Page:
Category: Modern Style for Girls

Beyond Modern Style for Girls

Beyond Modern Style for Girls

I don’t know that I’ll ever stop hacking patterns, especially my own. I get bored making the same thing over and over again, so tweaking things here and there just helps keep things fresh.

When I was working on Modern Style for Girls, I kept thinking of new ways to hack the patterns in the book. At times, I had to force myself to stay focused because an idea was so appealing that I wanted to get started right away!

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One of my ideas was this sweet party dress. I actually made and photographed this one as an extra style shot for the book but it didn’t get used. There’s only so much room! But that just gives me the chance to share it with you and give a little more information about how you can use Modern Style for Girls to make one for the girl in your life!

This dress uses the same Basic Bodice but the full length instead of one of the alternate cutting lines. There’s still an invisible zipper in the back, so no change there. I paired it with the short sleeves and the collar from the Collared A-line Dress (make sure you use the correct neckline). I actually flat lined the collar with a piece of ivory lace I had in my stash. If you do this, make sure you pay close attention to where you apply the lace. I find it easier to lay out the collar as it would be on the dress so that I don’t accidentally flat line the same side of the collar pieces.

For the skirt, I used a beautiful sheer cream fabric with a rolled hem and a cream lining fabric for a nice double-layered look. Because the invisible zipper ends above the waist, I could cut the same size pieces for both the front and back of the skirt (you can use the back skirt measurement from the Wrap Top/Dress as a starting point). Since these fabrics are so lightweight and gather easily, I cut them a little wider than I would have if I used quilting cotton or something a little heavier. The lining is a hair shorter than the exterior skirt but you could make them the same length, if you prefer.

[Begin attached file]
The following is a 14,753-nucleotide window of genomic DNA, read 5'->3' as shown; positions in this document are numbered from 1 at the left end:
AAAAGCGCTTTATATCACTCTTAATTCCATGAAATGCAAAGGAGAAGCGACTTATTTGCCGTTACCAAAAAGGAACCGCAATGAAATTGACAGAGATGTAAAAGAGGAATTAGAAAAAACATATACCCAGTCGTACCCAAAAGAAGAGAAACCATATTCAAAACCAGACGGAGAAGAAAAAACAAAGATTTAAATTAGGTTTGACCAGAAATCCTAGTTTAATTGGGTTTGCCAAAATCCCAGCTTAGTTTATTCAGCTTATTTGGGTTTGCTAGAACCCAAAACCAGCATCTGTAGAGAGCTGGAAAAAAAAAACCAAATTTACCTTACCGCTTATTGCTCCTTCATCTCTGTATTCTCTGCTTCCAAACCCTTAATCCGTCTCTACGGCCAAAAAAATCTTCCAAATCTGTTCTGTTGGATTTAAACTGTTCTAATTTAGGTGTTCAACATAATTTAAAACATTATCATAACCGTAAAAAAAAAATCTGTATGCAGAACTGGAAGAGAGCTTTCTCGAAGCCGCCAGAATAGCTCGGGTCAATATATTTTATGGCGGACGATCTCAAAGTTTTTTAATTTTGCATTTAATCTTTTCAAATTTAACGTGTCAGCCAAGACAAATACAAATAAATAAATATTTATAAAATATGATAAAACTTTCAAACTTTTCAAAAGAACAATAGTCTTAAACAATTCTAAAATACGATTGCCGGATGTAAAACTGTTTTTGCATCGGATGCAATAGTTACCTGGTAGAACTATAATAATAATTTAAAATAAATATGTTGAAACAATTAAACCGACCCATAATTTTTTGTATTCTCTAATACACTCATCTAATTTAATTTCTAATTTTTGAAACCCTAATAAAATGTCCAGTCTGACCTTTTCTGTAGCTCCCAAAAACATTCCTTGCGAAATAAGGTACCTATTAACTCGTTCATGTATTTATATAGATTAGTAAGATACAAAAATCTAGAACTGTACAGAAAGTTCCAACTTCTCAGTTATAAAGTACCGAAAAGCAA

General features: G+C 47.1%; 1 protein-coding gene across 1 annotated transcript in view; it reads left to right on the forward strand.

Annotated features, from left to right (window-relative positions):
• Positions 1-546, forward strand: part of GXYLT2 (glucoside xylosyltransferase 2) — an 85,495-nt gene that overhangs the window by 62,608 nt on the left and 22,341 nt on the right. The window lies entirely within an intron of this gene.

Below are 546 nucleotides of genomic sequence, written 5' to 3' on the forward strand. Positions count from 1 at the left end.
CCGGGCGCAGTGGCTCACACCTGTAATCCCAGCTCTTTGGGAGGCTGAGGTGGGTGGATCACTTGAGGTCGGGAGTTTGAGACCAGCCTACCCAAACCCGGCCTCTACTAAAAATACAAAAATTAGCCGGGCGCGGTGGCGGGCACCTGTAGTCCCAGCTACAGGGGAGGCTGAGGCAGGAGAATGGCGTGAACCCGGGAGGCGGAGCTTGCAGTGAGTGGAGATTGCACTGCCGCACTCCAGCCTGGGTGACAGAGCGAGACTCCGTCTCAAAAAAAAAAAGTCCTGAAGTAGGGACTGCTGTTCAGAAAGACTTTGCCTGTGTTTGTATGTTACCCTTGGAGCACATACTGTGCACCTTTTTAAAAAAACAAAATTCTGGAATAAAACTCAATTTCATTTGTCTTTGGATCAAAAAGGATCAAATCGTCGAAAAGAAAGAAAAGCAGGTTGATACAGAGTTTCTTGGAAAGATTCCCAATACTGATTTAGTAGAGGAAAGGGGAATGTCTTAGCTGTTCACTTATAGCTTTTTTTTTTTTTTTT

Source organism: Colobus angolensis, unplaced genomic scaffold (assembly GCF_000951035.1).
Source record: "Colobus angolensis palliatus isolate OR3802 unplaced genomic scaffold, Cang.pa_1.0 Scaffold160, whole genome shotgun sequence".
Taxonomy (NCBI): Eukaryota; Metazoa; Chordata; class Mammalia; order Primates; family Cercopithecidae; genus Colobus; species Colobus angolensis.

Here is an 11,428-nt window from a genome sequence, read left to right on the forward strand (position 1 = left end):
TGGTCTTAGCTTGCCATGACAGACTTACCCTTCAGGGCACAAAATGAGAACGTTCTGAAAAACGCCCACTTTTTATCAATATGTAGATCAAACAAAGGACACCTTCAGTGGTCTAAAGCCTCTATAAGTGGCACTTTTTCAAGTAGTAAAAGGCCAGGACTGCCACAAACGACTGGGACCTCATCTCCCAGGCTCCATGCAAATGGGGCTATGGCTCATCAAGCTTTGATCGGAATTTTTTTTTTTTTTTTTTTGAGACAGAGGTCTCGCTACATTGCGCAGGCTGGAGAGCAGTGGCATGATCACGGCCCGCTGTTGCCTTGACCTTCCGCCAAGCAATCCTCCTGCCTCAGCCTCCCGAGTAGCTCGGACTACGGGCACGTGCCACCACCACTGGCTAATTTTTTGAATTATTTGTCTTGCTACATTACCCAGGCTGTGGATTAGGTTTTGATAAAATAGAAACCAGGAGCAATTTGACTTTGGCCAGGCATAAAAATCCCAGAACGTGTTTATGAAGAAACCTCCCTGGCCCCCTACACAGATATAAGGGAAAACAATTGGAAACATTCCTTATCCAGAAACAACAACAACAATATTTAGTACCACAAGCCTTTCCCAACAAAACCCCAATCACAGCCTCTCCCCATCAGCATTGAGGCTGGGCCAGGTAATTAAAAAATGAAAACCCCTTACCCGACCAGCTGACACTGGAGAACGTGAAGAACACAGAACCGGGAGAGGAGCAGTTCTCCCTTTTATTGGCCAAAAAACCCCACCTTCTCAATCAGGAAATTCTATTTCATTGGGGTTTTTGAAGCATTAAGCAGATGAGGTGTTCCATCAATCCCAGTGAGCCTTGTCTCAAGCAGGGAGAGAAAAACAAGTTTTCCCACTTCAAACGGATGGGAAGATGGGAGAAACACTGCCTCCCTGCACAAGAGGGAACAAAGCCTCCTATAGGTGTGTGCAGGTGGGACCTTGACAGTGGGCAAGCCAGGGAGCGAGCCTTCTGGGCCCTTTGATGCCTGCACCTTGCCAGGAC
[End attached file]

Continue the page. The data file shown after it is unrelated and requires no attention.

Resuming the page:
Voila! A picture-perfect party dress!

P.S. There’s still time to get an autographed copy of Modern Style for Girls before Christmas!

Your Guide to “Modern Style for Girls”

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Modern Style for Girls: Sew a Boutique Wardrobe, October 2015, Stash Books, an imprint of C&T Publishing
Modern Style for Girls: Sew a Boutique Wardrobe, October 2015, Stash Books, an imprint of C&T Publishing

Modern Style for Girls is finally here! It’s such a crazy thing to see it “out there,” where anyone can buy it and sew from it.

The book includes three basic garments — bodice, skirt, pants — that you can modify to create a variety of wardrobe pieces in sizes 7-12. Add collars, shift necklines, change armholes — all kinds of tips and tricks for making each piece have a fresh look.

I’ve broken things down again by garment: Basic Bodice, Pants and Skirts. Each garment has four projects for a total of 12 pieces. But that doesn’t mean you’re limited to 12 looks! Mix and match parts of patterns to create something completely different, whether it’s adding the collar from the A-line Dress to the Sleeveless Empire-Waist Top or adding the cuff from the Cuffed Dig ‘Ems to the Shorts (instead of lace). I really love playing with patterns to make them into something new and encourage you to do the same thing.